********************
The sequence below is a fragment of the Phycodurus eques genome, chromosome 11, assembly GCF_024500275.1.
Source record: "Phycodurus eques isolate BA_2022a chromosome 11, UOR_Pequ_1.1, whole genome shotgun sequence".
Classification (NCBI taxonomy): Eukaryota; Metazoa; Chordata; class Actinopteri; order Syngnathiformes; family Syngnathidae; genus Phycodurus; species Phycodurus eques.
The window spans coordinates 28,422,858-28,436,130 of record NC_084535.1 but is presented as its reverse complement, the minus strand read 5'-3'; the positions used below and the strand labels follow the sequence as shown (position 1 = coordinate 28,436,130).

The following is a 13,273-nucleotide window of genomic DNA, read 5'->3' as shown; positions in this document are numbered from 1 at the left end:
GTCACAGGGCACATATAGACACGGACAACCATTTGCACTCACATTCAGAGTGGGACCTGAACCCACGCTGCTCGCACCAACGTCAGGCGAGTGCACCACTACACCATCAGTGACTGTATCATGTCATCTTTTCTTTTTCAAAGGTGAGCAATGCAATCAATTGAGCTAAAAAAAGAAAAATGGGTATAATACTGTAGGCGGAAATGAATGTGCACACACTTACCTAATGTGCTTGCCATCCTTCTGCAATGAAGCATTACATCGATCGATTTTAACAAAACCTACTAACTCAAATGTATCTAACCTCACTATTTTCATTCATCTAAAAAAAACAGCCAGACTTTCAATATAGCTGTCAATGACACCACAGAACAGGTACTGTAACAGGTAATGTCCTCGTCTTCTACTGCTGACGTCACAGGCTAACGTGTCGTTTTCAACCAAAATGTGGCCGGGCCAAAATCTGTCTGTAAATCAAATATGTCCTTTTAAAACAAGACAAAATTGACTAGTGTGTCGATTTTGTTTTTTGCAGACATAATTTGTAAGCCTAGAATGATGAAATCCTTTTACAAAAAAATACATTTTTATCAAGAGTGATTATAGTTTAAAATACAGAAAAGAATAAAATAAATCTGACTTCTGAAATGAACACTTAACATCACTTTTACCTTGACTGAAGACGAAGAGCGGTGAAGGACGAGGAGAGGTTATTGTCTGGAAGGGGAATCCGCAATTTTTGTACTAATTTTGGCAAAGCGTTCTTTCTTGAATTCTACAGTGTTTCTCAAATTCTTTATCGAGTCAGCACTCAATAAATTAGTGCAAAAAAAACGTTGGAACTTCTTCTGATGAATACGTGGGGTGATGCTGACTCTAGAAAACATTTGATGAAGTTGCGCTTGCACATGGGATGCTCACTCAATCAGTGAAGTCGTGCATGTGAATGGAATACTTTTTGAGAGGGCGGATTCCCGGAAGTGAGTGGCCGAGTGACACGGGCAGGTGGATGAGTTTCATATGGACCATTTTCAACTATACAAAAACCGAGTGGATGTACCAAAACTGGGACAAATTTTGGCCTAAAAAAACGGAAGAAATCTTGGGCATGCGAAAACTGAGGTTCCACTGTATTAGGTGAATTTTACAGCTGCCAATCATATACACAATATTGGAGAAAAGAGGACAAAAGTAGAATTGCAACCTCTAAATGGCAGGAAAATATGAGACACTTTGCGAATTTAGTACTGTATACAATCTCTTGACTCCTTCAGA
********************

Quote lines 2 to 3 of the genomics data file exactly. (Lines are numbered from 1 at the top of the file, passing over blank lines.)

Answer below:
Source record: "Phycodurus eques isolate BA_2022a chromosome 11, UOR_Pequ_1.1, whole genome shotgun sequence".
Classification (NCBI taxonomy): Eukaryota; Metazoa; Chordata; class Actinopteri; order Syngnathiformes; family Syngnathidae; genus Phycodurus; species Phycodurus eques.